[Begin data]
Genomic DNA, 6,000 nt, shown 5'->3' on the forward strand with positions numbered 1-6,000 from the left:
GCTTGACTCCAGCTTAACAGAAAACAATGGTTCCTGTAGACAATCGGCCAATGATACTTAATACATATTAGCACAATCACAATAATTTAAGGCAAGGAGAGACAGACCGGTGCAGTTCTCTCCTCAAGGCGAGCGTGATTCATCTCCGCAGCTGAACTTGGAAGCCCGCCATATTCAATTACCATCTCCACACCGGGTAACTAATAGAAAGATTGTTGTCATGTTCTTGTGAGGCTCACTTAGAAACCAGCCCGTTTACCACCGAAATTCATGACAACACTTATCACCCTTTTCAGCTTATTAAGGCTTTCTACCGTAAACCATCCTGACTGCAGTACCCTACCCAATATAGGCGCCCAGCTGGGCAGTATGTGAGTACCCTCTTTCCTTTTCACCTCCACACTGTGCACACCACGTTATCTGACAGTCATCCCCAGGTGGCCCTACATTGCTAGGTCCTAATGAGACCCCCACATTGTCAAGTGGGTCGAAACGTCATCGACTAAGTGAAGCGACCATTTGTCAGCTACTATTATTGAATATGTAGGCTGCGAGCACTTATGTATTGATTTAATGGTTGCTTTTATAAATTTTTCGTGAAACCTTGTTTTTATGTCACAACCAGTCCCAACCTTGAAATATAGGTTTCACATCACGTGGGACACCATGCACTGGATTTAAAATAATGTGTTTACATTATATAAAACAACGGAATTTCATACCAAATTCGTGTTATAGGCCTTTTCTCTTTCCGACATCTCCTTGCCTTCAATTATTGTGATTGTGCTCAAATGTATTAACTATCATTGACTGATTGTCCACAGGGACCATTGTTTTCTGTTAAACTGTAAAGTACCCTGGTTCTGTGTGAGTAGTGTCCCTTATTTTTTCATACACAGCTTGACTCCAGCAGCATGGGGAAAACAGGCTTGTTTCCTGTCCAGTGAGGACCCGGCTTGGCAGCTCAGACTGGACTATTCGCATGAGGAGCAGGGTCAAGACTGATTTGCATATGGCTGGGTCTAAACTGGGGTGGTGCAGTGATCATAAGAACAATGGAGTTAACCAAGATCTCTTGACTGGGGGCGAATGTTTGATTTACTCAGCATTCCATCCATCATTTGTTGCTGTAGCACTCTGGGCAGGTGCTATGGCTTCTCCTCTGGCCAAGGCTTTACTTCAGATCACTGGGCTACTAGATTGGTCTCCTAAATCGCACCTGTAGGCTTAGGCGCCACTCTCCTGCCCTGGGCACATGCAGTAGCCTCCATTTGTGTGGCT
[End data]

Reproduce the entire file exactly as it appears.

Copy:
Genomic DNA, 6,000 nt, shown 5'->3' on the forward strand with positions numbered 1-6,000 from the left:
GCTTGACTCCAGCTTAACAGAAAACAATGGTTCCTGTAGACAATCGGCCAATGATACTTAATACATATTAGCACAATCACAATAATTTAAGGCAAGGAGAGACAGACCGGTGCAGTTCTCTCCTCAAGGCGAGCGTGATTCATCTCCGCAGCTGAACTTGGAAGCCCGCCATATTCAATTACCATCTCCACACCGGGTAACTAATAGAAAGATTGTTGTCATGTTCTTGTGAGGCTCACTTAGAAACCAGCCCGTTTACCACCGAAATTCATGACAACACTTATCACCCTTTTCAGCTTATTAAGGCTTTCTACCGTAAACCATCCTGACTGCAGTACCCTACCCAATATAGGCGCCCAGCTGGGCAGTATGTGAGTACCCTCTTTCCTTTTCACCTCCACACTGTGCACACCACGTTATCTGACAGTCATCCCCAGGTGGCCCTACATTGCTAGGTCCTAATGAGACCCCCACATTGTCAAGTGGGTCGAAACGTCATCGACTAAGTGAAGCGACCATTTGTCAGCTACTATTATTGAATATGTAGGCTGCGAGCACTTATGTATTGATTTAATGGTTGCTTTTATAAATTTTTCGTGAAACCTTGTTTTTATGTCACAACCAGTCCCAACCTTGAAATATAGGTTTCACATCACGTGGGACACCATGCACTGGATTTAAAATAATGTGTTTACATTATATAAAACAACGGAATTTCATACCAAATTCGTGTTATAGGCCTTTTCTCTTTCCGACATCTCCTTGCCTTCAATTATTGTGATTGTGCTCAAATGTATTAACTATCATTGACTGATTGTCCACAGGGACCATTGTTTTCTGTTAAACTGTAAAGTACCCTGGTTCTGTGTGAGTAGTGTCCCTTATTTTTTCATACACAGCTTGACTCCAGCAGCATGGGGAAAACAGGCTTGTTTCCTGTCCAGTGAGGACCCGGCTTGGCAGCTCAGACTGGACTATTCGCATGAGGAGCAGGGTCAAGACTGATTTGCATATGGCTGGGTCTAAACTGGGGTGGTGCAGTGATCATAAGAACAATGGAGTTAACCAAGATCTCTTGACTGGGGGCGAATGTTTGATTTACTCAGCATTCCATCCATCATTTGTTGCTGTAGCACTCTGGGCAGGTGCTATGGCTTCTCCTCTGGCCAAGGCTTTACTTCAGATCACTGGGCTACTAGATTGGTCTCCTAAATCGCACCTGTAGGCTTAGGCGCCACTCTCCTGCCCTGGGCACATGCAGTAGCCTCCATTTGTGTGGCT